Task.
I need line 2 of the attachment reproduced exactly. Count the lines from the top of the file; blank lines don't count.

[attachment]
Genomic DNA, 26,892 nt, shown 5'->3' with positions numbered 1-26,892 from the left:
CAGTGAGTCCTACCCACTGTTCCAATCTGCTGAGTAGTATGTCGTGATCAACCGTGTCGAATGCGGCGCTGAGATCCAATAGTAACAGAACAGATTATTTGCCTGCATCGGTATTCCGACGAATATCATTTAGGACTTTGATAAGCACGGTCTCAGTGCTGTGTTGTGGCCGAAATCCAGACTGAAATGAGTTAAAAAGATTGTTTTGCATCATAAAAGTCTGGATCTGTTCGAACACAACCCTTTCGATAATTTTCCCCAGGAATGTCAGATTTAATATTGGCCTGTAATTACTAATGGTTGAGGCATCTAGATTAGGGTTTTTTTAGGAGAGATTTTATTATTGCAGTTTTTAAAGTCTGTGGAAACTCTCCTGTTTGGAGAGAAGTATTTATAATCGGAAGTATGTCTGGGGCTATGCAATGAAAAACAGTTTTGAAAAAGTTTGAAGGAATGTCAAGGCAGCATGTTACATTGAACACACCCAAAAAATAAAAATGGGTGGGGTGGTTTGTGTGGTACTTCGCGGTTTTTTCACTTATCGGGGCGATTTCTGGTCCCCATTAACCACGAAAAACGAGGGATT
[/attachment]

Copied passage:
CAGTGAGTCCTACCCACTGTTCCAATCTGCTGAGTAGTATGTCGTGATCAACCGTGTCGAATGCGGCGCTGAGATCCAATAGTAACAGAACAGATTATTTGCCTGCATCGGTATTCCGACGAATATCATTTAGGACTTTGATAAGCACGGTCTCAGTGCTGTGTTGTGGCCGAAATCCAGACTGAAATGAGTTAAAAAGATTGTTTTGCATCATAAAAGTCTGGATCTGTTCGAACACAACCCTTTCGATAATTTTCCCCAGGAATGTCAGATTTAATATTGGCCTGTAATTACTAATGGTTGAGGCATCTAGATTAGGGTTTTTTTAGGAGAGATTTTATTATTGCAGTTTTTAAAGTCTGTGGAAACTCTCCTGTTTGGAGAGAAGTATTTATAATCGGAAGTATGTCTGGGGCTATGCAATGAAAAACAGTTTTGAAAAAGTTTGAAGGAATGTCAAGGCAGCATGTTACATTGAACACACCCAAAAAATAAAAATGGGTGGGGTGGTTTGTGTGGTACTTCGCGGTTTTTTCACTTATCGGGGCGATTTCTGGTCCCCATTAACCACGAAAAACGAGGGATT